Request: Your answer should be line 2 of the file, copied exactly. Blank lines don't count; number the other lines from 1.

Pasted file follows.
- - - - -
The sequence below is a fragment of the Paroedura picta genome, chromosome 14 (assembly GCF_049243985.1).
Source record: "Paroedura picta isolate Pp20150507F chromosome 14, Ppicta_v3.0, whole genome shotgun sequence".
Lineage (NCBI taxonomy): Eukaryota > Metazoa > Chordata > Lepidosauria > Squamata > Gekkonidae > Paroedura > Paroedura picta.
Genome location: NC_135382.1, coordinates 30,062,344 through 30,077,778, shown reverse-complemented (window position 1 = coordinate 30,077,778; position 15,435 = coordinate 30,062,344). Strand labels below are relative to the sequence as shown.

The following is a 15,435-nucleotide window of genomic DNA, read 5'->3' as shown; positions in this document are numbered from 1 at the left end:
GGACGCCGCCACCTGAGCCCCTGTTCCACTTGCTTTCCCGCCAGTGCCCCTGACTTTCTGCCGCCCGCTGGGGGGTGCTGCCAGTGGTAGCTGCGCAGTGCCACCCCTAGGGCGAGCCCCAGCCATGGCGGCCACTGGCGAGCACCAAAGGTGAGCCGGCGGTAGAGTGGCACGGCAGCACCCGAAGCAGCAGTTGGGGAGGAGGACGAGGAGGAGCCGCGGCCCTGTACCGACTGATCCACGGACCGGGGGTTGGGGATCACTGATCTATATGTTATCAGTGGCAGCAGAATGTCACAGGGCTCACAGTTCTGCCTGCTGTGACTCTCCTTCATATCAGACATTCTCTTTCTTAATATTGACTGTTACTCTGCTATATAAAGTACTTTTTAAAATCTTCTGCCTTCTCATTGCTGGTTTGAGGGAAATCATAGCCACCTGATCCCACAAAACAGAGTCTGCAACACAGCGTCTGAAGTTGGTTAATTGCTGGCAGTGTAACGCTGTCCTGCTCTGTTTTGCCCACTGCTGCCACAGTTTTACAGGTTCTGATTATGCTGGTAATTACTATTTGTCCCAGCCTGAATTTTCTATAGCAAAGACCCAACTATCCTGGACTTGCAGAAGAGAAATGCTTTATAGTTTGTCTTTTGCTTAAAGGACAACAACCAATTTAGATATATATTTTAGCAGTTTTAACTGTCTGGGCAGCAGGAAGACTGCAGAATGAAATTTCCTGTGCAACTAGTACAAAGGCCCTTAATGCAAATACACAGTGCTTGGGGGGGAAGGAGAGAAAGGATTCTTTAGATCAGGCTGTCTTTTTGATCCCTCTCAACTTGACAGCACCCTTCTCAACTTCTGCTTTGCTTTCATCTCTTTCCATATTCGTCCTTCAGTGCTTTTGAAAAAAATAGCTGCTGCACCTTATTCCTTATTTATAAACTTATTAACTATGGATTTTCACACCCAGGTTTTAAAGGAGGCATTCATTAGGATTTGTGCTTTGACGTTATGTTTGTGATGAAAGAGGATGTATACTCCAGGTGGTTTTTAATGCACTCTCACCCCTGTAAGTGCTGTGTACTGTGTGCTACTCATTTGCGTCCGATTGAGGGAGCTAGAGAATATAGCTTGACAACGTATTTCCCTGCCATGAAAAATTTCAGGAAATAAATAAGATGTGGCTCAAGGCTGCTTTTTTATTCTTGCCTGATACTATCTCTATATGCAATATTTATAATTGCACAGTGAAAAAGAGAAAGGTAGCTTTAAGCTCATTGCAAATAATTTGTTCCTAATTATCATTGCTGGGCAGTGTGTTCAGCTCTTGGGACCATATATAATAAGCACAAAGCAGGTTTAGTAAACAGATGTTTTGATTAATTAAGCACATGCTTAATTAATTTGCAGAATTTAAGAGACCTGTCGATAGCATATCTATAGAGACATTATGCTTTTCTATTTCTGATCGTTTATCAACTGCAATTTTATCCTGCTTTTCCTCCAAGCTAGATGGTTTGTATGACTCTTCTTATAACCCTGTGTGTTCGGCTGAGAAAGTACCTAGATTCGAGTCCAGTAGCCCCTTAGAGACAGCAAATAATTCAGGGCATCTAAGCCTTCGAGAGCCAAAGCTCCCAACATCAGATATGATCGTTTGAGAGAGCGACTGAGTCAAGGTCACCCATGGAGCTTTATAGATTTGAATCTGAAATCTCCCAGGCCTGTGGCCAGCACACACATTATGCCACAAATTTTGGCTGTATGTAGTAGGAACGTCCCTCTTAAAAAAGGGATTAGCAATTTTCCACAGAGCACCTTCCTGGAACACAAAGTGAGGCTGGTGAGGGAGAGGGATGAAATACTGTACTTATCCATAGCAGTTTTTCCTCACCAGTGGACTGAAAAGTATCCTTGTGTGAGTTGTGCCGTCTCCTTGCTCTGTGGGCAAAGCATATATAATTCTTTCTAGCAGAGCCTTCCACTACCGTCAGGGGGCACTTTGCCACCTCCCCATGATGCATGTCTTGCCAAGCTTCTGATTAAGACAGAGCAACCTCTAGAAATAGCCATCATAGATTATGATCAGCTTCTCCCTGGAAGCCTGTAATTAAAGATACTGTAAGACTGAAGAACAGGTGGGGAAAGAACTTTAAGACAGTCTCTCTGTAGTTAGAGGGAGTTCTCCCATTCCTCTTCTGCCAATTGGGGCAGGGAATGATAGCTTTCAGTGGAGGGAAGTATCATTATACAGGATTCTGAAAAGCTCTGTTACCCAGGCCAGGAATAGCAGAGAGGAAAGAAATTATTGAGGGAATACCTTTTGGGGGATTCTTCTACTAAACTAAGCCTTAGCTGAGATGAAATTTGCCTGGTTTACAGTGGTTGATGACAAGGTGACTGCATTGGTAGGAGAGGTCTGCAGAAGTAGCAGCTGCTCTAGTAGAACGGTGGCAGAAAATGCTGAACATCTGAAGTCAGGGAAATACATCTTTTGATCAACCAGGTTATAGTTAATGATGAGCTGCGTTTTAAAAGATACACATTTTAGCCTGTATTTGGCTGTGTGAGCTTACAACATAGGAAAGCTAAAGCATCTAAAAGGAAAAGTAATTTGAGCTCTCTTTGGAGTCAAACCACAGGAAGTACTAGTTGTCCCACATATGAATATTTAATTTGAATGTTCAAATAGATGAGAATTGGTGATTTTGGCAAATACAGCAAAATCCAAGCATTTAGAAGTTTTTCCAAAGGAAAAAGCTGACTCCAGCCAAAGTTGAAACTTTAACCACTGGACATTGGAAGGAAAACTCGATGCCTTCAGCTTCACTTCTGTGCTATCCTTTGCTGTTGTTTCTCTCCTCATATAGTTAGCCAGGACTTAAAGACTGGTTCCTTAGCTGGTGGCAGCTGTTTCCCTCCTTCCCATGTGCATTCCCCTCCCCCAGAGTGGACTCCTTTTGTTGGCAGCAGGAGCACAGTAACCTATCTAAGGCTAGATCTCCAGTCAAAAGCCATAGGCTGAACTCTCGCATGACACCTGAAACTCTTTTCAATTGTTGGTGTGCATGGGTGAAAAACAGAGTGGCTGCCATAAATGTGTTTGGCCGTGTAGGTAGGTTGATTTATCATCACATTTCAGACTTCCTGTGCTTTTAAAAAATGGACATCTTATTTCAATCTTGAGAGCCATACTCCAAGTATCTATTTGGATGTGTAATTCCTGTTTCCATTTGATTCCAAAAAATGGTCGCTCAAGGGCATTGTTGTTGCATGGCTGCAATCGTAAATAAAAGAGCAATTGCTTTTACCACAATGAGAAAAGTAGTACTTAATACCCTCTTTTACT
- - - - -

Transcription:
Source record: "Paroedura picta isolate Pp20150507F chromosome 14, Ppicta_v3.0, whole genome shotgun sequence".